There is no standpoint in Cole’s work from which disinterest proves possible, as the photographs in Blind Spotremind us, and no place devoid of shadow. Indeed, one of Cole’s greatest strengths in Golden Apple of the Sun is his effort to ensure that we see “the objects and the negative space speaking to each other” as “the black counter becomes ever more active.”18 The photograph from the morning of October 13, as we have seen, opens a mutual dialogue between skillet, counter, grate, and spatula—a conversation in at least four tones of black. Even further, Cole allows object and negative space, figure and ground, to dissolve into each other, as in the photograph from October 13, 17:15 pm (see Figure 7). Here the upper edge of the black spatula is entirely lost in shadow, its contour indistinguishable from the counter. Low light is responsible, of course, and yet Cole also dramatizes shadows’ baseline capacity for creating productive formal confusion. If shadows usually show us silhouetted shapes projected onto a ground that the figures cannot appear without, then that figure-ground merging is exaggerated by this photo, rendered grand and solemn despite the banal domesticity of the objects depicted. Even the shiny silver objects that might seem to opt out of the figure/ground game participate: capturing the reflection of the photographer, the stainless-steel sugar bowl is at once a distinct figure against the black backdrop and the ground upon which a shadowy human figure becomes visible.

Figure 7. Teju Cole, “OCT 13 17:15,” from Golden Apple of the Sun (2021). Courtesy of the artist.

In photos like this one, we can see how much Cole has learned from one of the photographers he writes best about, Roy DeCarava. “The power of this picture is in the loveliness of its dark areas,” Cole writes of DeCarava’s Mississippi Freedom Marcher, Washington, D.C., 1963, in the first essay he published as the photography critic for the New York Times Magazine.19 The same might be said of Cole’s own still lifes in Golden Apple of the Sun. Counter to the book’s luminous title—a line from W. B. Yeats that Cole has singularized so that it refers directly to the beaming sun so important for photography and its light-writing—Cole does not try “to brighten blackness” but goes “against expectation” and “darken[s] it further.”20 Like DeCarava’s, his work is “an exploration of just how much could be seen in the shadowed parts of a photograph,” which show us that “what is dark is neither blank nor empty. It is in fact full of wise light, which, with patient seeing, can open out into glories.”21 Similar phrases recur in “Shadow Cabinet,” a catalog essay about Kerry James Marshall that mentions DeCarava. “Darkness is not empty,” Cole reminds us here, and DeCarava’s Man in Window, New York (1978) “is dense with black information. The man in the photograph is black, the curtains around the window are black, the room in which he sits is black, the light that emanates from the scene is black. One might be inclined to read them as different shades of gray, but this image, like so many by DeCarava, is multivocally black. Out of those black tones, the form rises to the surface in relation, consolation and recognition.”22

Looking at Man in Window, we see Cole’s line, screen, and shadow again, but shadow above all—a “non-negotiable” blackness.23 This is truly a shadowgraph—another name for the silhouette, to be sure, which is what DeCarava’s photograph approaches along the sinuous curve he traces from the crown of the man’s head down his back, and also an exercise in shadow writing, in trading light for darkness and engaging with the formal possibilities of a non-substance that seems the very opposite of form.24 Note the rectangular shape of the window that parallels and doubles the picture plane, the lineation of the blind slats and the window sash, the containment of the figure to the lower half of the frame. Note, too, the three-dimensional modeling of that figure through dark gradations: not form against shadow, but form “out of” black, as Cole writes, form constructed in and through blackness. And although this photograph is informed by the practice of making silhouettes, what is happening here is not shadow projection, exactly. The scene is introspective, and form is less an additional overlay (as it might have seemed at the beginning of my reading of Cole’s “Tivoli”) than an integral part of the photograph’s interiority.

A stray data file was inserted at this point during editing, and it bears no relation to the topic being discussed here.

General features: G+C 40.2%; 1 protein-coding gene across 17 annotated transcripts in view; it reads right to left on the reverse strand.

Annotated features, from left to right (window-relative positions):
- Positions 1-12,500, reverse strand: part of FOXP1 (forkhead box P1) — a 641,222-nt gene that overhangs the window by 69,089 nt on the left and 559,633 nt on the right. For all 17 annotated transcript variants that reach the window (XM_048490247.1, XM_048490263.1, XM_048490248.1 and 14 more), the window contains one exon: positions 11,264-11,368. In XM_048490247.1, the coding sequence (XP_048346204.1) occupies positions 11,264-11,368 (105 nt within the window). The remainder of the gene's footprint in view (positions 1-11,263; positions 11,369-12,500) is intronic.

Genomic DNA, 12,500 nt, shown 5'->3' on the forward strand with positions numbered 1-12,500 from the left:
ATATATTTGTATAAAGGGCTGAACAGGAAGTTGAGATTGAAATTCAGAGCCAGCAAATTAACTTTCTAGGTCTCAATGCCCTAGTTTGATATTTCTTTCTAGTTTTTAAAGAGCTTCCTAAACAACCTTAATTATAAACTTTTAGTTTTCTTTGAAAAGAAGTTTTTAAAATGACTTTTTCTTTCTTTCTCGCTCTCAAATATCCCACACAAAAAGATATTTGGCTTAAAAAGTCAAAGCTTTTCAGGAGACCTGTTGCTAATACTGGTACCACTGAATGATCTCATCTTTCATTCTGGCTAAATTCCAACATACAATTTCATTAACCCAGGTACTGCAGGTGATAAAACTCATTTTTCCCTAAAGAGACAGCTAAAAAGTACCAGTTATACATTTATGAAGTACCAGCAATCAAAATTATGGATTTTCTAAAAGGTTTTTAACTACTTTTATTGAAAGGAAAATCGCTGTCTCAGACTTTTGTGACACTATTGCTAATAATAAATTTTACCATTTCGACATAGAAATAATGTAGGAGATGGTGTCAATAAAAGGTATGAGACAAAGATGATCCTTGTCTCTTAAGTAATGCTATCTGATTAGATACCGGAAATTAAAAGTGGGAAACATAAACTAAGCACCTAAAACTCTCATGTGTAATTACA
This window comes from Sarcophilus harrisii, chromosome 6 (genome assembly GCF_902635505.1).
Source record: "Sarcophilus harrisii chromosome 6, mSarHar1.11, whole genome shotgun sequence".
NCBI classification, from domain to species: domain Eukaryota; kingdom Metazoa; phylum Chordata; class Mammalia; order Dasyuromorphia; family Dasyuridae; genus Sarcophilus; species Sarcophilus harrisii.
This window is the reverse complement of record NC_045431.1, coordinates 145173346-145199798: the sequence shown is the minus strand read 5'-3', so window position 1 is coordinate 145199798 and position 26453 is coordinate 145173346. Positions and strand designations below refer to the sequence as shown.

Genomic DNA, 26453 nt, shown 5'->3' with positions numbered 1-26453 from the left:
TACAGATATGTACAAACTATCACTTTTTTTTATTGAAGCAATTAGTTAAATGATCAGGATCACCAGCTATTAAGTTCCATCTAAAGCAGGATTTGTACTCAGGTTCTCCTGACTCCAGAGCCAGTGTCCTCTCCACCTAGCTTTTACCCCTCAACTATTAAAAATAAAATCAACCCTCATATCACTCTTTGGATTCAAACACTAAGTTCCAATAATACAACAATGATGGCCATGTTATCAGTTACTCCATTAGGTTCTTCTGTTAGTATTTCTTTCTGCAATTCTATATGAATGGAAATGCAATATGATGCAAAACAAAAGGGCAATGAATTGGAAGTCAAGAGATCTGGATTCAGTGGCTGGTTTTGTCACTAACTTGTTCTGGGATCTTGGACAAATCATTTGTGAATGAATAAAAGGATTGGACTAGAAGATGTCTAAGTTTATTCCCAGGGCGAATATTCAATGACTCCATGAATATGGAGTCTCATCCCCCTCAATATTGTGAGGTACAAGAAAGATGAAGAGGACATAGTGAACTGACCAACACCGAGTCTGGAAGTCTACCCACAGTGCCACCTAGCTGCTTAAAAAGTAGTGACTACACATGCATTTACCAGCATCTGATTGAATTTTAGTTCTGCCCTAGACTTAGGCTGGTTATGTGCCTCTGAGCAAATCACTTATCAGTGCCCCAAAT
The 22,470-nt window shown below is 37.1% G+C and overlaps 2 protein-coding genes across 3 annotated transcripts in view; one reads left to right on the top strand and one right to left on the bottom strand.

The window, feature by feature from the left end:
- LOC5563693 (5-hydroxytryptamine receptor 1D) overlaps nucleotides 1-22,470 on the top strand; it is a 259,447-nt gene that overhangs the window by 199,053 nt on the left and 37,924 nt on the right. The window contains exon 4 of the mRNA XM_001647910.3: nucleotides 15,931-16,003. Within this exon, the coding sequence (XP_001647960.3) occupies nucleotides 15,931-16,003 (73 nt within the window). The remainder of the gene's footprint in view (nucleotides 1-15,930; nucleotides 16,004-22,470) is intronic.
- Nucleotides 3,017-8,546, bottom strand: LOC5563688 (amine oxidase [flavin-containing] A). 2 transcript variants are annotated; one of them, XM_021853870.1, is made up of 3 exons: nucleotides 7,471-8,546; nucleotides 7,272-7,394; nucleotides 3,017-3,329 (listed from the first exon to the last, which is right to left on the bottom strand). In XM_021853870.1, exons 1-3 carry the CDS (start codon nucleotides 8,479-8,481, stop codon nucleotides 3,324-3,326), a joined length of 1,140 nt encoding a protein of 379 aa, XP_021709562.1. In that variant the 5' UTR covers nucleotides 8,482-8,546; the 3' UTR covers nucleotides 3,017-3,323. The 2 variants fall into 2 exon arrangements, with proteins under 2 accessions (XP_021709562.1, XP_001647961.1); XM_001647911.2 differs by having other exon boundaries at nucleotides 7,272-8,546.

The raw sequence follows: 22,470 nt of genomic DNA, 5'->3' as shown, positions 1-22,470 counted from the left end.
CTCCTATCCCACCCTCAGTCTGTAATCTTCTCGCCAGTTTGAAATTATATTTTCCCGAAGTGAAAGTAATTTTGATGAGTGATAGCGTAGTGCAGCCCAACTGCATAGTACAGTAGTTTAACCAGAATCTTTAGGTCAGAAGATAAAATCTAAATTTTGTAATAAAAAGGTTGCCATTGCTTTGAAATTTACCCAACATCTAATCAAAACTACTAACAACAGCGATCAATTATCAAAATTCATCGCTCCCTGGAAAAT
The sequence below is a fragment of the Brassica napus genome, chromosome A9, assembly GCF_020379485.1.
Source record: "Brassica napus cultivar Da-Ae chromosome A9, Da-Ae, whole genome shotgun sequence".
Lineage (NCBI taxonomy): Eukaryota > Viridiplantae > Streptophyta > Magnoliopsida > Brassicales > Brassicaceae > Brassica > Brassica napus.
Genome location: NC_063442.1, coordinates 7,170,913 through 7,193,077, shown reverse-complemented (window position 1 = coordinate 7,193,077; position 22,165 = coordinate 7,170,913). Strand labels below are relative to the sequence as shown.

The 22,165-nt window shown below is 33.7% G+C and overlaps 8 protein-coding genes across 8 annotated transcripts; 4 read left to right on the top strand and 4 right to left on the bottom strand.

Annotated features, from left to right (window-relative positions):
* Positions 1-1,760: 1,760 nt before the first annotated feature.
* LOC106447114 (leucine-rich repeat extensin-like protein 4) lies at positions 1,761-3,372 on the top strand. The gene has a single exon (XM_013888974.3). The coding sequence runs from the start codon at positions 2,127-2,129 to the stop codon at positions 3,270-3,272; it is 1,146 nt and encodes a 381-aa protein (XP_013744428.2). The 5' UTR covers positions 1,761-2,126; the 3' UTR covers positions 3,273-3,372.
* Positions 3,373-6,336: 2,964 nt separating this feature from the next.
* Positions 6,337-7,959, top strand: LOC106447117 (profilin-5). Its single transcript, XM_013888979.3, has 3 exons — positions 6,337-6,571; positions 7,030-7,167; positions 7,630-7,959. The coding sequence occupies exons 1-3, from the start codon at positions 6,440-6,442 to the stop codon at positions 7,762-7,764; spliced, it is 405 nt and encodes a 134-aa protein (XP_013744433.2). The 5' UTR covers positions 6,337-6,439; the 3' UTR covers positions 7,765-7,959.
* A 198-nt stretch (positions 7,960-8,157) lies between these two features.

Like Cole’s still-life photography, DeCarava’s work is “private” and “self-contained,” allowing “moments of inwardness [to] open up a different space of encounter.”25 Cole is fond of this phrasing, which appears not just in his writing on DeCarava, but also when he explains his photographic practice in Golden Apple: “As I photograph, I’m looking for the moment when one kind of interest becomes something else, where the words I want are neither ‘interesting’ nor ‘boring.’ […] [I]f we are lucky, some other kind of space has the chance to be created.”26 This language recurs, too, in his account of description, which can be understood simultaneously as a novelist’s tool, as an art historian or critic’s baseline practice, and as the unique affordance of the still-life genre: “I like describing. […] While you’re describing, something else is happening—you’re holding space.”27 For Cole, importantly, these spaces that exist only by virtue of the work—the “spaces that are only ‘in the picture itself’”—are sites as rich with presence and meaning as the black countertop in the photographs from October 13, 2020.28